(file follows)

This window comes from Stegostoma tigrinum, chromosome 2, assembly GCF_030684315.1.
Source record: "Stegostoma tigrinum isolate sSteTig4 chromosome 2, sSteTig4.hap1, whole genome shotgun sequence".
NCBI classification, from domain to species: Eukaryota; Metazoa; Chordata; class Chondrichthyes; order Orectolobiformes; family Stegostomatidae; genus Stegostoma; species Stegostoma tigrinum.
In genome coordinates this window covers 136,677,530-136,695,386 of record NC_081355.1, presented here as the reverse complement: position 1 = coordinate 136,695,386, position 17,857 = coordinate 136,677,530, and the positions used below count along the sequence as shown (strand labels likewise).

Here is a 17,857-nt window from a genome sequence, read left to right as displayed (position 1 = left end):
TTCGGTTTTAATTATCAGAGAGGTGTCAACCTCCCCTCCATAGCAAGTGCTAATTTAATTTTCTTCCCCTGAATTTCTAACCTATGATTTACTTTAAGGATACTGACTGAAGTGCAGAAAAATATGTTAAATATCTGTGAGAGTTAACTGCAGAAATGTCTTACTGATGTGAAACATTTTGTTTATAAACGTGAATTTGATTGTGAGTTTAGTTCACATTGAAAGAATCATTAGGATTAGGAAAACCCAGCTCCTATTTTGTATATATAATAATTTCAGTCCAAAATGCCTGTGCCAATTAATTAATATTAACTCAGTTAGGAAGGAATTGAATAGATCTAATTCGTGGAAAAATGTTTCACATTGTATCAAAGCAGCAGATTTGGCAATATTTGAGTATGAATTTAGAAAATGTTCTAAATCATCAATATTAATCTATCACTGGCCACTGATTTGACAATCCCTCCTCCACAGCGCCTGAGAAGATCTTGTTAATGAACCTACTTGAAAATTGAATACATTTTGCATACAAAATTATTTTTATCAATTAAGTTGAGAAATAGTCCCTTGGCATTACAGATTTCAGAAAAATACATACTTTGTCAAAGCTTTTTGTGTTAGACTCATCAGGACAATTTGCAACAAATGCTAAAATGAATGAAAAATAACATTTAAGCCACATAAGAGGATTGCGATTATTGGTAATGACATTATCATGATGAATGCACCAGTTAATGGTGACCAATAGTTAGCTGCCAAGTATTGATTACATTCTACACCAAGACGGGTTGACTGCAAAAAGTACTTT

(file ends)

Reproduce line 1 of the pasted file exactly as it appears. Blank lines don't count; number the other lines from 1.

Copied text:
This window comes from Stegostoma tigrinum, chromosome 2, assembly GCF_030684315.1.